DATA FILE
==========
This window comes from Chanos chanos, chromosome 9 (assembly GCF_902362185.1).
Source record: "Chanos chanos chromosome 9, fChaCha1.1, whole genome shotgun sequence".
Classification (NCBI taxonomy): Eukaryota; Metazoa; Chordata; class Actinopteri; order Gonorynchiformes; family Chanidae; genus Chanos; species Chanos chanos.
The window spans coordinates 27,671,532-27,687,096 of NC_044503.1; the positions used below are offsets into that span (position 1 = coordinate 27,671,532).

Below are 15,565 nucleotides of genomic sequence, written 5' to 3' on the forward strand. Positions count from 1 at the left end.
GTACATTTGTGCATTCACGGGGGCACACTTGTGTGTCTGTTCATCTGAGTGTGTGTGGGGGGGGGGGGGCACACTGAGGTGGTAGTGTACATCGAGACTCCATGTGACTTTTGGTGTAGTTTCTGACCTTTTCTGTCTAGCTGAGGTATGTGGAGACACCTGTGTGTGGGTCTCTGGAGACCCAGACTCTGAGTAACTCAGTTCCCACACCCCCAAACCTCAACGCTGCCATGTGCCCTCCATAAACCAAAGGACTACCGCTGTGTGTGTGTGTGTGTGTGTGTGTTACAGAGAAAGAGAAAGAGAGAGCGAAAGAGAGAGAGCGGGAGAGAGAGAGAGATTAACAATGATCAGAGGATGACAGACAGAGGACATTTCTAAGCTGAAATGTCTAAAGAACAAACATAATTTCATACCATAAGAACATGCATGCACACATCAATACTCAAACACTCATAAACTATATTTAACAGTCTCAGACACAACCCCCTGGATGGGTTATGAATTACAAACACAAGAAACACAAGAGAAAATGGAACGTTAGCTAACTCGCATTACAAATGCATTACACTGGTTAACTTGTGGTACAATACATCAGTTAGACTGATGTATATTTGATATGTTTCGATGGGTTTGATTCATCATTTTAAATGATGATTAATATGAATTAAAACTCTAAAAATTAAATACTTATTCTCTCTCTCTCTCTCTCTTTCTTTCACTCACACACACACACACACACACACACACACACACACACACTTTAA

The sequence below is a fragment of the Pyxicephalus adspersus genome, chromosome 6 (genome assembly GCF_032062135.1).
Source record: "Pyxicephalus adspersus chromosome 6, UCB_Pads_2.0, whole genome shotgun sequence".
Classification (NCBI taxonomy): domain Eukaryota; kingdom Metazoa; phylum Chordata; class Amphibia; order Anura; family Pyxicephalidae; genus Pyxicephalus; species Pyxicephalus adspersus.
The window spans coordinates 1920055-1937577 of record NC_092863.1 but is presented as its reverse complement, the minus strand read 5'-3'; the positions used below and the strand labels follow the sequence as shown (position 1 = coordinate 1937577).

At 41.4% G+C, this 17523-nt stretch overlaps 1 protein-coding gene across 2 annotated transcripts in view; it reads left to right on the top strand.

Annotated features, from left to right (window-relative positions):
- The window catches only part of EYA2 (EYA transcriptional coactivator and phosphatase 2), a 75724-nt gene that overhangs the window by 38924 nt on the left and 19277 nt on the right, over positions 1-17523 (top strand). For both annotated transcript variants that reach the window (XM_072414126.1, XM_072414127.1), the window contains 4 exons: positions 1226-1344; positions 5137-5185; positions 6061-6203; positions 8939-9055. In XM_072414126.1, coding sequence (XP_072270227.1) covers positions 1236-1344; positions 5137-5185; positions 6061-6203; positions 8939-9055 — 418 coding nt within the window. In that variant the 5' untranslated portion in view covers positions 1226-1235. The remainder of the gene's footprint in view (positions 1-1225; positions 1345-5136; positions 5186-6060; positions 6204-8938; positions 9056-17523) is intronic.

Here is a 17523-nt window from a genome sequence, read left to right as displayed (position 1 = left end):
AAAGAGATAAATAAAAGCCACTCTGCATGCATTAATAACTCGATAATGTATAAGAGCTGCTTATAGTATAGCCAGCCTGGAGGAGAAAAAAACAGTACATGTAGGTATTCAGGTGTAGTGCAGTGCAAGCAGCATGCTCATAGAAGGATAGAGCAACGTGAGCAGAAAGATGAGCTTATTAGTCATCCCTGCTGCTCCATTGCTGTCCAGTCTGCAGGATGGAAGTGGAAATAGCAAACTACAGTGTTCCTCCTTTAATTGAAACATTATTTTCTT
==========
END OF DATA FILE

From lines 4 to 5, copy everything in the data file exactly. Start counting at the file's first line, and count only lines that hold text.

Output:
The window spans coordinates 27,671,532-27,687,096 of NC_044503.1; the positions used below are offsets into that span (position 1 = coordinate 27,671,532).

Below are 15,565 nucleotides of genomic sequence, written 5' to 3' on the forward strand. Positions count from 1 at the left end.